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Fire still burns...

If a winning attitude is key to sporting success, then it’s no wonder that the competitive fires are still burning brightly in new Yorkshire Ladies Senior Champion and former Olympian Bet Sworowski.

Fresh off beating her Wakefield clubmate Heather Butcher 3&2 in the County Ladies’ final at Oakdale, it was off to Market Rasen for a gruelling week of tournament golf seeking the national title for the 61-year-old.

Two days of strokeplay qualifying in which Bet finished second in the over-60s category was followed by a 40-hole day with the knockout round of 16, then a quarter-final against Hallamshire’s Cathy Riley which went down the 22nd hole.

Her place in the final against the strokeplay qualifying winner, Sheree Dove-Wilde, was earned by virtue of a 3&2 win over East Berkshire’s Gabi Heuchel.

Ultimately, Bet had to settle for the runners-up spot after another dogged battle which went all the way down the 20th, before Dove-Wilde prevailed to take home the Anne Howard Trophy.

“I should really have won it on the 15th,” said Bet. “I just could not get the putts to drop – the 6-footers just wouldn’t fall.”

The disappointment is perhaps understandable in someone who won seven AAA Championship titles between 1988 and 1991 in the 5,000 and 10,000 metre race-walking events.

Qualifying for the Commonwealth Games and European Championships in 1990 at 10k was topped the following season by places in the UK World Cup team for San Jose, California and World Championships in Tokyo.

The ultimate, though, and crowning moment of her career, was an appearance at the 1992 Barcelona Olympics. And literally, in the changing rooms after that final appearance, Bet Sworowski hung up her trainers!

“I just couldn’t carry on with the injuries – stress fractures in my ankles and legs, knee injuries … I couldn’t afford all the physio!”

But at the age of 31, race-walking’s loss was golf’s gain.

Husband Andrew was a golfer, so Bet joined him at Wath Golf Club with the aim of beating his then-21 handicap. It didn’t take long. Overtaking her brother’s 12-mark was next, then single figures … and finally one of the most belated and unusual golfing journeys: turning professional!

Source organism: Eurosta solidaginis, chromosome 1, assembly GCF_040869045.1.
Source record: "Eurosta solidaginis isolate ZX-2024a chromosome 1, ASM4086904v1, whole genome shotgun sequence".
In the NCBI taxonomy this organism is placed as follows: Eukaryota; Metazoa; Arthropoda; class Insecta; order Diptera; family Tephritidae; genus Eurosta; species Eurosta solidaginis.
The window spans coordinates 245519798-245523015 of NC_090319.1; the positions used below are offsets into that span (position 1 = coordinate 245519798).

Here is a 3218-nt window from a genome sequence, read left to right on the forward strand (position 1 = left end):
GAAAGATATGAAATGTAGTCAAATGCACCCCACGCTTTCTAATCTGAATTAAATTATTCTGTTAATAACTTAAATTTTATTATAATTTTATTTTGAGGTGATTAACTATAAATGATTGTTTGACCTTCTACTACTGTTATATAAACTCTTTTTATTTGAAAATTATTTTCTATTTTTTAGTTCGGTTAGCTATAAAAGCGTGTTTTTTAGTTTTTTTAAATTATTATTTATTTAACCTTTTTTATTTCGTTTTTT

“My son was six and had a good swing, and I saw a European Golf Teachers Federation poster in the pro shop at Wath.”

Qualifying as a single-figure golfer, Bet took a week-long residential course in 2007, later followed that up with her Masters certification, and started BYG Academy – Betty’s Young Golfers – at Loxley Driving Range in Sheffield. An accountant by day, she tutored mostly youngsters and women in evenings and at weekends.

“It was a tough decision, because I loved competitive golf so much, and with my job and the coaching, I hardly got to play golf.”

Also, although son Steven turned out to be a natural, it wasn’t a life choice for him, so eventually Bet gave up her professional status and served a two-year wait to return to the amateur ranks.

And what a return it has been. Bet switched clubs to Woodthorpe where the club has a scratch ladies team to try to improve her game and in 2018 she and England Senior international Julie Wheeldon won the national Brenda King Foursomes title, at Brough.

With the introduction of the new WHS handicap system she saw her official mark drop to 0.0 – a scratch golfer! – although at the moment the rapidly fluctuating new system sees her at 1.7.

And as for the future?

“I did not expect to get there (the Senior Amateur Championship) but I just knuckled down and thought ‘I could do this’.” In the event she was just one hole from national glory.

Don’t bet on Bet not to be reappearing in 2022.


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